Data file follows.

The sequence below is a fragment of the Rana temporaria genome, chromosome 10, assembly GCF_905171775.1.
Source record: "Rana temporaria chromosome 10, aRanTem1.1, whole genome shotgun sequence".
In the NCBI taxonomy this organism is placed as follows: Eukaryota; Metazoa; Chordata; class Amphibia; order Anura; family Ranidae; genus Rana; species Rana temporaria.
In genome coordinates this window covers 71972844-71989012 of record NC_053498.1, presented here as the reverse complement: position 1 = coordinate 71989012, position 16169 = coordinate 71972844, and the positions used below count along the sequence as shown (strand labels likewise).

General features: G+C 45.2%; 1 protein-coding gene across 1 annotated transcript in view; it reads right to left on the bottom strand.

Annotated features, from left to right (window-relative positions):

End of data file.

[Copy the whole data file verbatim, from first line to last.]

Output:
The sequence below is a fragment of the Rana temporaria genome, chromosome 10, assembly GCF_905171775.1.
Source record: "Rana temporaria chromosome 10, aRanTem1.1, whole genome shotgun sequence".
In the NCBI taxonomy this organism is placed as follows: Eukaryota; Metazoa; Chordata; class Amphibia; order Anura; family Ranidae; genus Rana; species Rana temporaria.
In genome coordinates this window covers 71972844-71989012 of record NC_053498.1, presented here as the reverse complement: position 1 = coordinate 71989012, position 16169 = coordinate 71972844, and the positions used below count along the sequence as shown (strand labels likewise).

General features: G+C 45.2%; 1 protein-coding gene across 1 annotated transcript in view; it reads right to left on the bottom strand.

Annotated features, from left to right (window-relative positions):